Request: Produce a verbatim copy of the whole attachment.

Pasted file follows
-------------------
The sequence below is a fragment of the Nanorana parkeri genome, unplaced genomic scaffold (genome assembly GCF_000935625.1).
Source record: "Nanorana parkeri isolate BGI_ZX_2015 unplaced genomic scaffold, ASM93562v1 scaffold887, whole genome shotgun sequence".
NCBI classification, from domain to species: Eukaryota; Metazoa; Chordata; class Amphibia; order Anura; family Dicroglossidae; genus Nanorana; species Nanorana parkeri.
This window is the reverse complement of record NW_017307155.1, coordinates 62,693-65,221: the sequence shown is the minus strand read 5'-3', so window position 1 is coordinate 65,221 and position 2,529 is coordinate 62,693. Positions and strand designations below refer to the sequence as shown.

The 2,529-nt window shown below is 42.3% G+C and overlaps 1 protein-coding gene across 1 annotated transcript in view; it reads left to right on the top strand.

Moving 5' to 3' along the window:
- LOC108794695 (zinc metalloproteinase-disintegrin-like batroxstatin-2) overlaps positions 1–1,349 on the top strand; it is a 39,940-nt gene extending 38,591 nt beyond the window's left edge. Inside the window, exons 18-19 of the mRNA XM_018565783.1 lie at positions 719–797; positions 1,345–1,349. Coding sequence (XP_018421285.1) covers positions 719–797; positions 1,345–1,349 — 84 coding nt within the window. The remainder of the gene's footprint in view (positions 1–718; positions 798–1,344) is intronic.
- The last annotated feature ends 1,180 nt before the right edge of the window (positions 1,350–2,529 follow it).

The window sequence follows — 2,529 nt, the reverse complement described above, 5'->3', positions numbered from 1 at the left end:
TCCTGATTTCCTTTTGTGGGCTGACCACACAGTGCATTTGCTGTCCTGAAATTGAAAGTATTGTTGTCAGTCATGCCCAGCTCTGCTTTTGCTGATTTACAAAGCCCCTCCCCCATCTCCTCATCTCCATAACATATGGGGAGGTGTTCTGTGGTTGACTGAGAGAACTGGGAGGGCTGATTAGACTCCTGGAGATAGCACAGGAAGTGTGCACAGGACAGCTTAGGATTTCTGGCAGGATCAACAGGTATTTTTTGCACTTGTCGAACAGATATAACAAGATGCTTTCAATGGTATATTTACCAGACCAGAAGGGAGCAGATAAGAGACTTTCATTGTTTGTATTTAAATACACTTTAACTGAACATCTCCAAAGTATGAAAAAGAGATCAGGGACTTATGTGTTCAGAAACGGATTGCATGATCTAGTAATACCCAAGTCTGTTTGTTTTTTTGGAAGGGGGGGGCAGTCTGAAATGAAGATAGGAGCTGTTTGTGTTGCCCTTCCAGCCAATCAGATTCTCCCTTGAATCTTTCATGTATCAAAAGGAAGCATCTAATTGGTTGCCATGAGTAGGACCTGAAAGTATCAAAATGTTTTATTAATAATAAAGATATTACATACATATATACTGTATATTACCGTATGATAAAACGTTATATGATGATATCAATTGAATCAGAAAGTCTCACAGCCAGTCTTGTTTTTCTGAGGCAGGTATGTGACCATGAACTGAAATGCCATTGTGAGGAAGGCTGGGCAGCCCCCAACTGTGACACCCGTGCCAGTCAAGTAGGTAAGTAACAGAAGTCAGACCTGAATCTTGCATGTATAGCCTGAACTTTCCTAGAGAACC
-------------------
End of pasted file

The sequence below is a fragment of the Nanorana parkeri genome, unplaced genomic scaffold (genome assembly GCF_000935625.1).
Source record: "Nanorana parkeri isolate BGI_ZX_2015 unplaced genomic scaffold, ASM93562v1 scaffold887, whole genome shotgun sequence".
NCBI classification, from domain to species: Eukaryota; Metazoa; Chordata; class Amphibia; order Anura; family Dicroglossidae; genus Nanorana; species Nanorana parkeri.
This window is the reverse complement of record NW_017307155.1, coordinates 62,693-65,221: the sequence shown is the minus strand read 5'-3', so window position 1 is coordinate 65,221 and position 2,529 is coordinate 62,693. Positions and strand designations below refer to the sequence as shown.

The 2,529-nt window shown below is 42.3% G+C and overlaps 1 protein-coding gene across 1 annotated transcript in view; it reads left to right on the top strand.

Moving 5' to 3' along the window:
- LOC108794695 (zinc metalloproteinase-disintegrin-like batroxstatin-2) overlaps positions 1–1,349 on the top strand; it is a 39,940-nt gene extending 38,591 nt beyond the window's left edge. Inside the window, exons 18-19 of the mRNA XM_018565783.1 lie at positions 719–797; positions 1,345–1,349. Coding sequence (XP_018421285.1) covers positions 719–797; positions 1,345–1,349 — 84 coding nt within the window. The remainder of the gene's footprint in view (positions 1–718; positions 798–1,344) is intronic.
- The last annotated feature ends 1,180 nt before the right edge of the window (positions 1,350–2,529 follow it).

The window sequence follows — 2,529 nt, the reverse complement described above, 5'->3', positions numbered from 1 at the left end:
TCCTGATTTCCTTTTGTGGGCTGACCACACAGTGCATTTGCTGTCCTGAAATTGAAAGTATTGTTGTCAGTCATGCCCAGCTCTGCTTTTGCTGATTTACAAAGCCCCTCCCCCATCTCCTCATCTCCATAACATATGGGGAGGTGTTCTGTGGTTGACTGAGAGAACTGGGAGGGCTGATTAGACTCCTGGAGATAGCACAGGAAGTGTGCACAGGACAGCTTAGGATTTCTGGCAGGATCAACAGGTATTTTTTGCACTTGTCGAACAGATATAACAAGATGCTTTCAATGGTATATTTACCAGACCAGAAGGGAGCAGATAAGAGACTTTCATTGTTTGTATTTAAATACACTTTAACTGAACATCTCCAAAGTATGAAAAAGAGATCAGGGACTTATGTGTTCAGAAACGGATTGCATGATCTAGTAATACCCAAGTCTGTTTGTTTTTTTGGAAGGGGGGGGCAGTCTGAAATGAAGATAGGAGCTGTTTGTGTTGCCCTTCCAGCCAATCAGATTCTCCCTTGAATCTTTCATGTATCAAAAGGAAGCATCTAATTGGTTGCCATGAGTAGGACCTGAAAGTATCAAAATGTTTTATTAATAATAAAGATATTACATACATATATACTGTATATTACCGTATGATAAAACGTTATATGATGATATCAATTGAATCAGAAAGTCTCACAGCCAGTCTTGTTTTTCTGAGGCAGGTATGTGACCATGAACTGAAATGCCATTGTGAGGAAGGCTGGGCAGCCCCCAACTGTGACACCCGTGCCAGTCAAGTAGGTAAGTAACAGAAGTCAGACCTGAATCTTGCATGTATAGCCTGAACTTTCCTAGAGAACC